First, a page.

trans-Fatty acids (TFAs) are unsaturated fatty acids that contain one or more carbon-carbon double bonds in trans configuration. Epidemiological evidence has linked TFA consumption with various disorders, including cardiovascular diseases. However, the underlying pathological mechanisms are largely unknown. Here, we show a novel toxic mechanism of TFAs triggered by DNA damage. We found that elaidic acid (EA) and linoelaidic acid, major TFAs produced during industrial food manufacturing (so-called as industrial TFAs), but not their corresponding cis isomers, facilitated apoptosis induced by doxorubicin. Consistently, EA enhanced UV-induced embryonic lethality in C. elegans worms. The pro-apoptotic action of EA was blocked by knocking down Sab, a c-Jun N-terminal kinase (JNK)-interacting protein localizing at mitochondrial outer membrane, which mediates mutual amplification of mitochondrial reactive oxygen species (ROS) generation and JNK activation. EA enhanced doxorubicin-induced mitochondrial ROS generation and JNK activation, both of which were suppressed by Sab knockdown and pharmacological inhibition of either mitochondrial ROS generation, JNK, or Src-homology 2 domain-containing protein tyrosine phosphatase 1 (SHP1) as a Sab-associated protein. These results demonstrate that in response to DNA damage, TFAs drive the mitochondrial JNK-Sab-ROS positive feedback loop and ultimately apoptosis, which may provide insight into the common pathogenetic mechanisms of diverse TFA-related disorders.
trans-Fatty acids (TFAs) are defined as unsaturated fatty acids containing one or more carbon-carbon double bonds in trans configuration. TFAs, such as elaidic acid (EA, C18:1 t9) and linoelaidic acid (LEA, C18:2 t9,t12), so-called as industrial TFAs, are produced during the food manufacturing processes, mainly through partial hydrogenation of vegetable and fish oils that contain cis isomers of TFAs, hereafter referred to as cis-fatty acids (CFAs)1. On the other hand, TFAs such as trans-vaccenic acid (TVA, C18:1 t11), so-called as ruminant TFAs, are produced via enzymatic isomerization of CFAs by ruminal microbes in cows and sheep, and are present in dairy products and meat1. Compelling epidemiological evidence has shown that the intake of TFAs, particularly industrial TFAs, increases the risk of various disorders, such as systemic inflammation, metabolic syndrome, neurodegenerative disorders, and cardiovascular diseases (CVDs)2,3,4,5. However, few studies have focused on the mechanisms of action of TFAs, and the molecular mechanisms underlying TFA-related disorders remain to be elucidated.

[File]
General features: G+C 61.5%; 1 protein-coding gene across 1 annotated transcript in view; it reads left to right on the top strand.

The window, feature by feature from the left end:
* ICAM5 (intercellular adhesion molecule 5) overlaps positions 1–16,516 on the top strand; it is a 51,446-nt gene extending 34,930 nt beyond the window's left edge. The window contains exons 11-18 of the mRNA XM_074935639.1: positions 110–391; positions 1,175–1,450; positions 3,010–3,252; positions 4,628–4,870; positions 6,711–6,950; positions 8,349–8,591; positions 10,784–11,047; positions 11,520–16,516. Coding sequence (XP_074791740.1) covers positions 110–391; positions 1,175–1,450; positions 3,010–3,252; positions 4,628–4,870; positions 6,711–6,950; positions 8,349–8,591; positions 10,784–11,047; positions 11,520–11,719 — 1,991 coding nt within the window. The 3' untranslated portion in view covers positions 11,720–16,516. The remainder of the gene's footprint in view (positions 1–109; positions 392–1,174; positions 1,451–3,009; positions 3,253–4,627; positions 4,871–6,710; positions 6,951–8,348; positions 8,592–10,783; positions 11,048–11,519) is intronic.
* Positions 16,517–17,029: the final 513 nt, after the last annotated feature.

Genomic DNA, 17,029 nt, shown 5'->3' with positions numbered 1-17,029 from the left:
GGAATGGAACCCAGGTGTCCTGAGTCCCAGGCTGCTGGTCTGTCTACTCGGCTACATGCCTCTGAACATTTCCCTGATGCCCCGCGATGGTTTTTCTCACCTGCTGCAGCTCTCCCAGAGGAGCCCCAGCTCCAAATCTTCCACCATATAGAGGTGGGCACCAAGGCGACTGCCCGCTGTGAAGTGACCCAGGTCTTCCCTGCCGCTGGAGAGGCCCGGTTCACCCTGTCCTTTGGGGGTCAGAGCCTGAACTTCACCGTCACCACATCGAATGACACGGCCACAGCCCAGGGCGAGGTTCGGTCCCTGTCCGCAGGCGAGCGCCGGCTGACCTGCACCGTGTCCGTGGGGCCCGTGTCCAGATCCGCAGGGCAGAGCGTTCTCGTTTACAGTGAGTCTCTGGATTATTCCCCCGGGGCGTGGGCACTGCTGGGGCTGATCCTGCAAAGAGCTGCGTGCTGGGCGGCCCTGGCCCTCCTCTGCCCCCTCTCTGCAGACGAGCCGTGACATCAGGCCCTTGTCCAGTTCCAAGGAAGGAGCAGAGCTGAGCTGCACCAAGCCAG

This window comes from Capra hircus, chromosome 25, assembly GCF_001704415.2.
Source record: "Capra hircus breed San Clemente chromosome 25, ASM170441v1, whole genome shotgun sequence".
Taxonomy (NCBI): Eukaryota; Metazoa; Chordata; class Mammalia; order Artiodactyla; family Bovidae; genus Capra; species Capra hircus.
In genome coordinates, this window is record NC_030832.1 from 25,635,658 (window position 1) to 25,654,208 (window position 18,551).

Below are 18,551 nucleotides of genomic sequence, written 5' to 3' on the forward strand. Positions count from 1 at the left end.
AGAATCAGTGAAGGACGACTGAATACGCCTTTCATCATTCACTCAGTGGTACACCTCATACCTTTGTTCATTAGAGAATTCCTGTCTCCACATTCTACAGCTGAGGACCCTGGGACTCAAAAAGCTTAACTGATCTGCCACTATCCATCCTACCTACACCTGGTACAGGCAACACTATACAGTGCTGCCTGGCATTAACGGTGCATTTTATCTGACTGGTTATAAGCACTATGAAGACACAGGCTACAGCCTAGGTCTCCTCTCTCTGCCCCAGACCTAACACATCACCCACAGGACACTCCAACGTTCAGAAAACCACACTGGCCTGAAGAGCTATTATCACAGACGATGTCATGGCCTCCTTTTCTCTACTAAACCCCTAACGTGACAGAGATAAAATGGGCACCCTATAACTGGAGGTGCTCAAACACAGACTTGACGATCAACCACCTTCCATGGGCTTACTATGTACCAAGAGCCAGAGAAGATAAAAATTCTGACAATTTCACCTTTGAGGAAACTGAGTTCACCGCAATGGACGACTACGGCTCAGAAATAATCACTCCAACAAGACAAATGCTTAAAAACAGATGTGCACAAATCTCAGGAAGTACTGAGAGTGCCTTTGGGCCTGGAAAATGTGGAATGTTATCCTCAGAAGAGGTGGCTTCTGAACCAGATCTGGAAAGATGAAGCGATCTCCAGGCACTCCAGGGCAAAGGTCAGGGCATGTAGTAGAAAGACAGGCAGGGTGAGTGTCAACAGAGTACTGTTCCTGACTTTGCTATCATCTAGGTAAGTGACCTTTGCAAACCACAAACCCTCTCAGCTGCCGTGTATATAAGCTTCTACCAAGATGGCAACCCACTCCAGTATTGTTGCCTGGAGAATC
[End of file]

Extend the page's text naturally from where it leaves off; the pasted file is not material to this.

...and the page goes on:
Among TFA-related disorders, TFAs have been most highly linked with atherosclerosis, one of the major cause of CVDs, and the underlying mechanisms have been explained by their deleterious effects on vascular endothelial functions and lipoprotein regulation3,6,7,8,9,10. Importantly, we have recently revealed a novel toxic function of TFAs as an enhancer of inflammatory signaling and cell death induced by extracellular ATP, one of the damage-associated molecular patterns that are leaked from injured cells and serve as potent pro-inflammatory and atherogenic factors11. Major food-associated TFAs, including EA, but not their corresponding cis isomers, promote extracellular ATP-induced apoptosis in a macrophage cell line RAW264.7, through enhancing activation of the apoptosis signal-regulating kinase 1 (ASK1)-p38 mitogen activated protein (MAP) kinase pathway downstream of the P2X purinoceptor 7 (P2X7)11. These findings provided a novel mechanistic insight into TFA-related atherosclerosis, where macrophage apoptosis in atherosclerotic lesions is the major cause of disease progression12,13. However, to date, extracellular ATP-induced apoptosis via the P2X7-ASK1-p38 axis has been observed in limited cell types, such as macrophages11,14, and it is therefore speculated that another pathogenetic mechanism is shared with not only atherosclerosis, but also other diverse TFA-related disorders.